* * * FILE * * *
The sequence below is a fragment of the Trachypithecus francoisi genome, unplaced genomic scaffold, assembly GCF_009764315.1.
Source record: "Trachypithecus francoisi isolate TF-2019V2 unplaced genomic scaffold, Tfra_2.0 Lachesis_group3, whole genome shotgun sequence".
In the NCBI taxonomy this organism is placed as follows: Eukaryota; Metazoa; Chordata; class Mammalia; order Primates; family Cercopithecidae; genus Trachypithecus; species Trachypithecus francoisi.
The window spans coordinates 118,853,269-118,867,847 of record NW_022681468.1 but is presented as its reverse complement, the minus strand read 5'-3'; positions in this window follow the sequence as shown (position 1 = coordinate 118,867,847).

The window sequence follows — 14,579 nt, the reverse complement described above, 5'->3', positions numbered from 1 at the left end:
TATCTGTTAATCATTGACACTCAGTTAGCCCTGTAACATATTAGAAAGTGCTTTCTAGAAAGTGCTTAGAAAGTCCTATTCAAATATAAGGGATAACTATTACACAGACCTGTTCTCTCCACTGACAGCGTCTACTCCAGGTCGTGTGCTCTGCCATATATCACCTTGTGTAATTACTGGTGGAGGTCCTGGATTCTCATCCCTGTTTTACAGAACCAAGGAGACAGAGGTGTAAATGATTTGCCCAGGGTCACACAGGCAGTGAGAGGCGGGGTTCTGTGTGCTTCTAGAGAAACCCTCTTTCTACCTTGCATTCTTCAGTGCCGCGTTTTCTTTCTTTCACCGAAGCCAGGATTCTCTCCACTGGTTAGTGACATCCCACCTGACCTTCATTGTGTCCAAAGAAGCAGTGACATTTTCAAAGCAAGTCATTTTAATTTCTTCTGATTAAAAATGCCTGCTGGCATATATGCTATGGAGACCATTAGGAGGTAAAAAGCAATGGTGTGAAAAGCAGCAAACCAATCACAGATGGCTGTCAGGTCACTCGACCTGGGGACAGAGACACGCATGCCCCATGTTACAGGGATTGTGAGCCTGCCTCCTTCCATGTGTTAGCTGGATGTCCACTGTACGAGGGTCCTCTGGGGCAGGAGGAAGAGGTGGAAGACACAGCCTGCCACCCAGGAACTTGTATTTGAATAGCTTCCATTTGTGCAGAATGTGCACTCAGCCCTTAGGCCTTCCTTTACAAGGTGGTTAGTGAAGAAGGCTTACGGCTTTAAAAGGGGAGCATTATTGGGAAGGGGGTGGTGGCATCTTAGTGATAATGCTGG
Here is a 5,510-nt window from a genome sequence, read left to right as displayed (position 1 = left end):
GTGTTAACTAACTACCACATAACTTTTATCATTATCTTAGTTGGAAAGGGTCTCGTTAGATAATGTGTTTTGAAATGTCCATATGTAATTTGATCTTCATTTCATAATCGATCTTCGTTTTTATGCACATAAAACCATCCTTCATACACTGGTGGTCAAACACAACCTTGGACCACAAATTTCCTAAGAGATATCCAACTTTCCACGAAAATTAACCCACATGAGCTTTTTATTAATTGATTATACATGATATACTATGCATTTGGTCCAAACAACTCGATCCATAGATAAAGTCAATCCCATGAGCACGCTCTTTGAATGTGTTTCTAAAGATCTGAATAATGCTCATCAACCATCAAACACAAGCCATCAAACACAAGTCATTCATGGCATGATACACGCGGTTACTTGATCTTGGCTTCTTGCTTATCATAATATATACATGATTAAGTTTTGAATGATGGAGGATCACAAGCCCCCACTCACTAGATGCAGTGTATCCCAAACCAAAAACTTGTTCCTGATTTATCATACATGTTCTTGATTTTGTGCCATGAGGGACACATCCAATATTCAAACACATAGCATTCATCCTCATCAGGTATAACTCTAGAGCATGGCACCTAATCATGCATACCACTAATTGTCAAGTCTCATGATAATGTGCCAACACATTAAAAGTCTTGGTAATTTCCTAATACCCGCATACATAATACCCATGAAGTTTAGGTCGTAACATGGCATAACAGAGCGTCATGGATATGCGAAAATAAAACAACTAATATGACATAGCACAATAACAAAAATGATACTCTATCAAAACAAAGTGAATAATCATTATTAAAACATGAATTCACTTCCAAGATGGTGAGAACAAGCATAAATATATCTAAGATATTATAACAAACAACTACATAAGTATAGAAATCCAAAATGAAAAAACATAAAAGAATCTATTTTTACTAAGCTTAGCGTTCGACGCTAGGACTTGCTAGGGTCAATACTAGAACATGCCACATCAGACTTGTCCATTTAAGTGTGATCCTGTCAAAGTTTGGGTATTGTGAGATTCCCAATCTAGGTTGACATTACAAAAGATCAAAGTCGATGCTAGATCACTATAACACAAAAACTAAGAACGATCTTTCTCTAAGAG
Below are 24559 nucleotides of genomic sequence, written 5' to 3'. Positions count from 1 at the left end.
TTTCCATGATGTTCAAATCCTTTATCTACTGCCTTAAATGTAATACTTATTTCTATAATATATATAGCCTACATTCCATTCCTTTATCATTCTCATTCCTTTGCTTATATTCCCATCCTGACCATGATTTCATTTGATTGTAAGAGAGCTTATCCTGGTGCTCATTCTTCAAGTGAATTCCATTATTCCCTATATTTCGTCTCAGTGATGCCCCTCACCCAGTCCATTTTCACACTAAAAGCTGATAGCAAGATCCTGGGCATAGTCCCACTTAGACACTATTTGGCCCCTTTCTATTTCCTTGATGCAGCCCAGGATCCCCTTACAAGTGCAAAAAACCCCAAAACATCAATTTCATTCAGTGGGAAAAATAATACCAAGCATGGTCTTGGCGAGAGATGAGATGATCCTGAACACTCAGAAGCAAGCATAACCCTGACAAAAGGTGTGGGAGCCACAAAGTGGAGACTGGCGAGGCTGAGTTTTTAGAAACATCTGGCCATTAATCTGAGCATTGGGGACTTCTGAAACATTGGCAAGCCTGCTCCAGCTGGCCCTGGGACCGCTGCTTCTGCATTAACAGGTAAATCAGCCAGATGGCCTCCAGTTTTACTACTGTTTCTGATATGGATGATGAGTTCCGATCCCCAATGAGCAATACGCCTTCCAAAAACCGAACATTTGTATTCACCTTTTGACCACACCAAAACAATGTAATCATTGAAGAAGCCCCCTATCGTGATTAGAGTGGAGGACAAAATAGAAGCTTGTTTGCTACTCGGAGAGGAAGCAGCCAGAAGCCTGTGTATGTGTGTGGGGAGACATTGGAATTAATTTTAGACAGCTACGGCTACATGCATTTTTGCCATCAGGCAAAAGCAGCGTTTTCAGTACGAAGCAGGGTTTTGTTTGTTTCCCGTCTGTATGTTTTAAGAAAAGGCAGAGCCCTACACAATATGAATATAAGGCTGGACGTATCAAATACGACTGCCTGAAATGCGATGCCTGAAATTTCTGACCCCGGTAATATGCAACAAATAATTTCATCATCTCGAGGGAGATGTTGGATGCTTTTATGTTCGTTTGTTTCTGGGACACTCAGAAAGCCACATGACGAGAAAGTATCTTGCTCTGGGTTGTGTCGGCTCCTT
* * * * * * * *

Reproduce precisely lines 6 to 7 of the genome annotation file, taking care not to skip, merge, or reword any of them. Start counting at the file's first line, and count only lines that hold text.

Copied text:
TATCTGTTAATCATTGACACTCAGTTAGCCCTGTAACATATTAGAAAGTGCTTTCTAGAAAGTGCTTAGAAAGTCCTATTCAAATATAAGGGATAACTATTACACAGACCTGTTCTCTCCACTGACAGCGTCTACTCCAGGTCGTGTGCTCTGCCATATATCACCTTGTGTAATTACTGGTGGAGGTCCTGGATTCTCATCCCTGTTTTACAGAACCAAGGAGACAGAGGTGTAAATGATTTGCCCAGGGTCACACAGGCAGTGAGAGGCGGGGTTCTGTGTGCTTCTAGAGAAACCCTCTTTCTACCTTGCATTCTTCAGTGCCGCGTTTTCTTTCTTTCACCGAAGCCAGGATTCTCTCCACTGGTTAGTGACATCCCACCTGACCTTCATTGTGTCCAAAGAAGCAGTGACATTTTCAAAGCAAGTCATTTTAATTTCTTCTGATTAAAAATGCCTGCTGGCATATATGCTATGGAGACCATTAGGAGGTAAAAAGCAATGGTGTGAAAAGCAGCAAACCAATCACAGATGGCTGTCAGGTCACTCGACCTGGGGACAGAGACACGCATGCCCCATGTTACAGGGATTGTGAGCCTGCCTCCTTCCATGTGTTAGCTGGATGTCCACTGTACGAGGGTCCTCTGGGGCAGGAGGAAGAGGTGGAAGACACAGCCTGCCACCCAGGAACTTGTATTTGAATAGCTTCCATTTGTGCAGAATGTGCACTCAGCCCTTAGGCCTTCCTTTACAAGGTGGTTAGTGAAGAAGGCTTACGGCTTTAAAAGGGGAGCATTATTGGGAAGGGGGTGGTGGCATCTTAGTGATAATGCTGG
Here is a 5,510-nt window from a genome sequence, read left to right as displayed (position 1 = left end):